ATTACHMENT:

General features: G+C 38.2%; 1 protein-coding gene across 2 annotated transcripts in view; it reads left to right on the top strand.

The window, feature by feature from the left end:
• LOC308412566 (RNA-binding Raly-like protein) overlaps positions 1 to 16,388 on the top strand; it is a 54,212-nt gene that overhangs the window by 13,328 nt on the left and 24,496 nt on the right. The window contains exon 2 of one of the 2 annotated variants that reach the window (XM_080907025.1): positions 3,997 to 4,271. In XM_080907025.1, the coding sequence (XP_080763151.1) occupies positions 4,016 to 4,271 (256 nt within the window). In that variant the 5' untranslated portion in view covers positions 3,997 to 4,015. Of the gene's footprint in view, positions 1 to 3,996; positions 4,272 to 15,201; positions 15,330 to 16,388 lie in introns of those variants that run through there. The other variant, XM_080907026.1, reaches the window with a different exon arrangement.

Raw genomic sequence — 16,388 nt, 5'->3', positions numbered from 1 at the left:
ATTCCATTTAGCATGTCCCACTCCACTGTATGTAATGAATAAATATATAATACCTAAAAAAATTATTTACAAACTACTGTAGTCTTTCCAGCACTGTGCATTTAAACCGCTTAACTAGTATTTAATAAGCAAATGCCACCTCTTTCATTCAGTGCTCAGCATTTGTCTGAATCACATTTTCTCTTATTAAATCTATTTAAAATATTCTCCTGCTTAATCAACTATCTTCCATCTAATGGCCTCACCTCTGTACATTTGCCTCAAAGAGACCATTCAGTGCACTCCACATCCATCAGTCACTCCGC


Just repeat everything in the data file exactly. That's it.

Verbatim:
General features: G+C 38.2%; 1 protein-coding gene across 2 annotated transcripts in view; it reads left to right on the top strand.

The window, feature by feature from the left end:
• LOC308412566 (RNA-binding Raly-like protein) overlaps positions 1 to 16,388 on the top strand; it is a 54,212-nt gene that overhangs the window by 13,328 nt on the left and 24,496 nt on the right. The window contains exon 2 of one of the 2 annotated variants that reach the window (XM_080907025.1): positions 3,997 to 4,271. In XM_080907025.1, the coding sequence (XP_080763151.1) occupies positions 4,016 to 4,271 (256 nt within the window). In that variant the 5' untranslated portion in view covers positions 3,997 to 4,015. Of the gene's footprint in view, positions 1 to 3,996; positions 4,272 to 15,201; positions 15,330 to 16,388 lie in introns of those variants that run through there. The other variant, XM_080907026.1, reaches the window with a different exon arrangement.

Raw genomic sequence — 16,388 nt, 5'->3', positions numbered from 1 at the left:
ATTCCATTTAGCATGTCCCACTCCACTGTATGTAATGAATAAATATATAATACCTAAAAAAATTATTTACAAACTACTGTAGTCTTTCCAGCACTGTGCATTTAAACCGCTTAACTAGTATTTAATAAGCAAATGCCACCTCTTTCATTCAGTGCTCAGCATTTGTCTGAATCACATTTTCTCTTATTAAATCTATTTAAAATATTCTCCTGCTTAATCAACTATCTTCCATCTAATGGCCTCACCTCTGTACATTTGCCTCAAAGAGACCATTCAGTGCACTCCACATCCATCAGTCACTCCGC